The landscape photographs that set the stage for Vincent Desailly’s The Trap betray two distinct worlds. In the first, ethereal golden light cascades through the limbs of towering trees, illuminating a patch of bronze-colored pine needles on a suburban Atlanta street. Six pages in, preceded by a reticent definition of the terms “trap,” “trap house,” and “trap music;” a partial map of Atlanta bleed printed on facing vellum pages, and an excerpt on the origins of Trap music borrowed from The Autobiography of Gucci Mane, Downtown Atlanta’s imposing skyline forms a counterpoint to the book’s initial mise-en-scène. The converging lines of perspective indicated by the freeways that lead in and out of the black metropolis are flanked by bushes that taper from view at the center of the image, where the city springs out of the ground like pillars of refined gemstone. Nature, from this viewpoint, has no place in the city. By contrast, its extensive sprawl – the backdrop for Atlanta’s trap culture that is the subject of the book – is lush, verdant, and overflowing with foliage.
Leafing through The Trap, this greenery takes on its own confining quality. Lurking just out of focus in a large number of the volume’s outdoor portraits is a barrier of trees. Haunting, encircling, they implore us to recall their particular weight in the American South: these are the trees of Billie Holiday’s “Strange Fruit.” The land of the trap house is also the land of the plantation house, inextricably entwined in economic and geographical legacy.
“The converging lines of perspective indicated by the freeways that lead in and out of the black metropolis are flanked by bushes that taper from view at the center of the image, where the city springs out of the ground like pillars of refined gemstone. Nature, from this viewpoint, has no place in the city. By contrast, its extensive sprawl – the backdrop for Atlanta’s trap culture that is the subject of the book – is lush, verdant, and overflowing with foliage.”
The Trap provides a textured overview of the people, places, and activities that give inspiration to the hip-hop subgenre for which the book is named. Vining out of the Atlanta drug market’s trap houses, the music has grown into a global phenomenon, adopted by artists in neighboring Athens, Georgia, to the far shores of Athens, Greece. Citing this international impact as the reason for his attraction to the subject, Desailly said in an interview with It’s Nice That: “I’ve always wanted to know what it’s like to live in a historical cultural moment from the inside.” But in the shadows of seemingly innocent curiosity is a nagging question about the politics of racial subjectivity, which the photographer seems keen to avoid.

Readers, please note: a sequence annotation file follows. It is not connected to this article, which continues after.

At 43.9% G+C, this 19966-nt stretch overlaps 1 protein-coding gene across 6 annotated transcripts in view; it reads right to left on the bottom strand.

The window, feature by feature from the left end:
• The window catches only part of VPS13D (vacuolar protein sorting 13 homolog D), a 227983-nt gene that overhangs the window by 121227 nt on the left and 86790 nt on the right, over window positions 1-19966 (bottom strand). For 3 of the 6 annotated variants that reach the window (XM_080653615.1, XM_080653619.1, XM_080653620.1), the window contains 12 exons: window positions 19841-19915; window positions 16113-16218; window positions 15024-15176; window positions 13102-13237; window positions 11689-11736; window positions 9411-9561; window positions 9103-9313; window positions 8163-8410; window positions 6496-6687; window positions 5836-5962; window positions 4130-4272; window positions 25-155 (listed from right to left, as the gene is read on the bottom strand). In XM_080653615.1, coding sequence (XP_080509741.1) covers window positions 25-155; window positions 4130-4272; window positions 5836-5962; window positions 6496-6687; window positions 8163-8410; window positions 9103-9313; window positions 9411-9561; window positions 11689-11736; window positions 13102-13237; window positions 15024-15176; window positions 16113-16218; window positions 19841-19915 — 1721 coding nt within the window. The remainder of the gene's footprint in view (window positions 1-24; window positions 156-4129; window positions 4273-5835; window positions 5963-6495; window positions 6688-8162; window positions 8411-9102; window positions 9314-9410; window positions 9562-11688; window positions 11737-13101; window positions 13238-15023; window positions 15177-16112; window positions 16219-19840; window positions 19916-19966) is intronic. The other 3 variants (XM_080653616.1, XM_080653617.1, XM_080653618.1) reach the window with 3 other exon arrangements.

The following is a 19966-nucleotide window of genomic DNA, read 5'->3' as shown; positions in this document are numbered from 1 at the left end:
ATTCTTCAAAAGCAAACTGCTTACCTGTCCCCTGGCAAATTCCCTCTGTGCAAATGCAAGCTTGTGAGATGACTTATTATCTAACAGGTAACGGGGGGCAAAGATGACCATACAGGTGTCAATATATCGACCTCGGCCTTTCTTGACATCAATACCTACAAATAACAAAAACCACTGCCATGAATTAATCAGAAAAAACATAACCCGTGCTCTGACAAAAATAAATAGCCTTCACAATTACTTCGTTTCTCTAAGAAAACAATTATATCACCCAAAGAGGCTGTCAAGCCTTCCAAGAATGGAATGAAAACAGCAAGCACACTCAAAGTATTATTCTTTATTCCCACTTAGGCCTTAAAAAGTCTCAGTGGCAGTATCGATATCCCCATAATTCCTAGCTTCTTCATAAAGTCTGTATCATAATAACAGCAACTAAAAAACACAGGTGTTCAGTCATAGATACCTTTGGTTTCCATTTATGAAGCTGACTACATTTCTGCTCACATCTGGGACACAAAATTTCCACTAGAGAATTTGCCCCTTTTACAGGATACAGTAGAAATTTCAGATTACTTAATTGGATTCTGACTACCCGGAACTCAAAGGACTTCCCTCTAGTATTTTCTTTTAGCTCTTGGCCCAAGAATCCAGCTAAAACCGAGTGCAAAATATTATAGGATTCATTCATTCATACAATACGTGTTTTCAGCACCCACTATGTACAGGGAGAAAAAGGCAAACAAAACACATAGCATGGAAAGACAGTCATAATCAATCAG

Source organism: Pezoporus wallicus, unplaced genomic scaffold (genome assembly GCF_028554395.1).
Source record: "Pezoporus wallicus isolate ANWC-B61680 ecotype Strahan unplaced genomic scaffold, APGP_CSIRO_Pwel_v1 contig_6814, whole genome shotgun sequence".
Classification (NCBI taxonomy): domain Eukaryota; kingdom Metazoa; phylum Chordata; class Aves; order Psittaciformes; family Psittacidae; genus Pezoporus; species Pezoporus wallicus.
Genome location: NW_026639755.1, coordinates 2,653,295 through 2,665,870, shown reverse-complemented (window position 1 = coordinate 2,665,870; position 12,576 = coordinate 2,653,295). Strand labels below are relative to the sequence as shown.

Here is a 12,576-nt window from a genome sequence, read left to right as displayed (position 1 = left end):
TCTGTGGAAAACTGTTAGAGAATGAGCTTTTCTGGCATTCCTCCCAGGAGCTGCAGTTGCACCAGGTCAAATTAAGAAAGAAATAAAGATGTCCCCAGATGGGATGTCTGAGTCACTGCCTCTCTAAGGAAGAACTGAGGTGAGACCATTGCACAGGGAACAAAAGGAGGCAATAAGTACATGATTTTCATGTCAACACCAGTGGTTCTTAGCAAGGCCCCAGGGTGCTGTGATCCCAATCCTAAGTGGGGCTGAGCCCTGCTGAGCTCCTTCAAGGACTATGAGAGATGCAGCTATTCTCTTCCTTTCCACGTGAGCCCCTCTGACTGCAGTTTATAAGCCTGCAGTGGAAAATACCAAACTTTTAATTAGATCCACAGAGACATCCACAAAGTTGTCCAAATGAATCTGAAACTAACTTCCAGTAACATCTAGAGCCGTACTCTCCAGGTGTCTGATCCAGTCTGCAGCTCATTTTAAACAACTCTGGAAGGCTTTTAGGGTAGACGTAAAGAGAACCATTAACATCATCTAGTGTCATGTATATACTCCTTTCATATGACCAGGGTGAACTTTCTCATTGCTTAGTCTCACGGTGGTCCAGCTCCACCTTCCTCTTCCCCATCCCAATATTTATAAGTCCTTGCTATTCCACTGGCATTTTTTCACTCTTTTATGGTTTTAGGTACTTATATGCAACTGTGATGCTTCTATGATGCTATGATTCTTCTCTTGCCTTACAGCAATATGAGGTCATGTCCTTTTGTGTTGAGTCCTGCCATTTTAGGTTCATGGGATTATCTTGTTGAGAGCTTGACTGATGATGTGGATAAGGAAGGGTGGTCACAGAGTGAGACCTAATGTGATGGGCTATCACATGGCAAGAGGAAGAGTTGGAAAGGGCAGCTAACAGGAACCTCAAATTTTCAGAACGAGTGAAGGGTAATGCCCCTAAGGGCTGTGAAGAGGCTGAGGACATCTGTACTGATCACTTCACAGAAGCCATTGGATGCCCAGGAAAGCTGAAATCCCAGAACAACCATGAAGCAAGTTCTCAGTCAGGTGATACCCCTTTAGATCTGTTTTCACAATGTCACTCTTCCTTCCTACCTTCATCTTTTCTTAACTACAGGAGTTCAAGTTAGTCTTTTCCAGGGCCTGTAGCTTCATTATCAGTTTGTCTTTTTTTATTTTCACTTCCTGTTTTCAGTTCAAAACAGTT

With the exception of the short texts that open the book, there are almost no words in Desailly’s first monograph. In interviews, he makes clear that it was a conscious decision to let the work speak for itself, but the omission of personal reflection begs questions about the French photographer’s qualifications. The viewer receives no context for Desailly’s subjective authority, and the vellum-paper maps that sporadically punctuate the book do little other than reinforce the artist’s birds-eye relationship to the material at hand. The definitions posed at the book’s outset draw a necessary connection between physical ensnarement and the ensnarement of historical circumstance, but presuppose that the viewer is unfamiliar with the terms and culture of the trap, and reinforce the voyeurism of the endeavor.
An artist does not need to belong to a given group in order to depict it, and Desailly’s portraits are taken with apparent sensitivity. But the desolate city and its aloofness to nature, placed in opposition to the verdant overgrowth of a place named for inescapability, presents the trap as an island; a monolith. Desailly’s image of a child in graduation robes, flashing his diploma and a smile, is a rare depiction of joy and levity among photographs of drugs and strippers. Even the ATV meetups of East Atlanta, which are known for the passion and enthusiasm of their participants, are depicted here in melancholy tones. When a white man attempts to narrate the story of black entrepreneurialism, the historical fallacies that for centuries have been perpetrated through this relation of power form a dense woods of skepticism. For this black reviewer, the artist’s good intentions – and enchanting images – are obscured by the trees, the work’s allure but a tempting mirage of sunlight in the distance.